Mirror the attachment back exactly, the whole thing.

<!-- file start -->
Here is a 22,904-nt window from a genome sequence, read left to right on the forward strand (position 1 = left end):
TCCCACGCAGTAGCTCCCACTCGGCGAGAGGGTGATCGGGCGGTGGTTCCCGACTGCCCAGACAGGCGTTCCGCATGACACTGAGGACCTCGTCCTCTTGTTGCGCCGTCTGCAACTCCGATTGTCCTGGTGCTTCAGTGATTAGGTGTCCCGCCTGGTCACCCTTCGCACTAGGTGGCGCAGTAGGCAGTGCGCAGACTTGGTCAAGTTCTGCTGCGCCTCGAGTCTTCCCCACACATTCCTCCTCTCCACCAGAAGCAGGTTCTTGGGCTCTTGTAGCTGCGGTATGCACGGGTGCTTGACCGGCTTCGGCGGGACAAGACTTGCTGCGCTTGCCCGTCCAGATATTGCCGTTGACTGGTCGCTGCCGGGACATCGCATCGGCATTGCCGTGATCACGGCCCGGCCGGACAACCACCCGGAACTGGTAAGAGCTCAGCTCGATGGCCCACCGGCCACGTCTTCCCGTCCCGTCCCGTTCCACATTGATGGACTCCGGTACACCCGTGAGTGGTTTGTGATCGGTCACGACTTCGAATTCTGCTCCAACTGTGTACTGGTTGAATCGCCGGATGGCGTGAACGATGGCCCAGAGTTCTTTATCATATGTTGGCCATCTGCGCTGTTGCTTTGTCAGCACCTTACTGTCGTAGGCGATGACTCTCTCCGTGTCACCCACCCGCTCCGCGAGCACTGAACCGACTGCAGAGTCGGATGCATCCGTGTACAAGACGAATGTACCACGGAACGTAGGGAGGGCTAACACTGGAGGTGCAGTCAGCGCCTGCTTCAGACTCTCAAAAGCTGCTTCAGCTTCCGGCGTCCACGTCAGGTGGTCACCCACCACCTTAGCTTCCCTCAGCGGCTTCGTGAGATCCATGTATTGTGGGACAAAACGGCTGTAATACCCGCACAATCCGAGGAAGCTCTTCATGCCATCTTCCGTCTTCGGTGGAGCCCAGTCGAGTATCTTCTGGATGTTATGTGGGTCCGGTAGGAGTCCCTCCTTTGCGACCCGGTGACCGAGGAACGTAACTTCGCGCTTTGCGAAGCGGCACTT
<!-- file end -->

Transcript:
Here is a 22,904-nt window from a genome sequence, read left to right on the forward strand (position 1 = left end):
TCCCACGCAGTAGCTCCCACTCGGCGAGAGGGTGATCGGGCGGTGGTTCCCGACTGCCCAGACAGGCGTTCCGCATGACACTGAGGACCTCGTCCTCTTGTTGCGCCGTCTGCAACTCCGATTGTCCTGGTGCTTCAGTGATTAGGTGTCCCGCCTGGTCACCCTTCGCACTAGGTGGCGCAGTAGGCAGTGCGCAGACTTGGTCAAGTTCTGCTGCGCCTCGAGTCTTCCCCACACATTCCTCCTCTCCACCAGAAGCAGGTTCTTGGGCTCTTGTAGCTGCGGTATGCACGGGTGCTTGACCGGCTTCGGCGGGACAAGACTTGCTGCGCTTGCCCGTCCAGATATTGCCGTTGACTGGTCGCTGCCGGGACATCGCATCGGCATTGCCGTGATCACGGCCCGGCCGGACAACCACCCGGAACTGGTAAGAGCTCAGCTCGATGGCCCACCGGCCACGTCTTCCCGTCCCGTCCCGTTCCACATTGATGGACTCCGGTACACCCGTGAGTGGTTTGTGATCGGTCACGACTTCGAATTCTGCTCCAACTGTGTACTGGTTGAATCGCCGGATGGCGTGAACGATGGCCCAGAGTTCTTTATCATATGTTGGCCATCTGCGCTGTTGCTTTGTCAGCACCTTACTGTCGTAGGCGATGACTCTCTCCGTGTCACCCACCCGCTCCGCGAGCACTGAACCGACTGCAGAGTCGGATGCATCCGTGTACAAGACGAATGTACCACGGAACGTAGGGAGGGCTAACACTGGAGGTGCAGTCAGCGCCTGCTTCAGACTCTCAAAAGCTGCTTCAGCTTCCGGCGTCCACGTCAGGTGGTCACCCACCACCTTAGCTTCCCTCAGCGGCTTCGTGAGATCCATGTATTGTGGGACAAAACGGCTGTAATACCCGCACAATCCGAGGAAGCTCTTCATGCCATCTTCCGTCTTCGGTGGAGCCCAGTCGAGTATCTTCTGGATGTTATGTGGGTCCGGTAGGAGTCCCTCCTTTGCGACCCGGTGACCGAGGAACGTAACTTCGCGCTTTGCGAAGCGGCACTT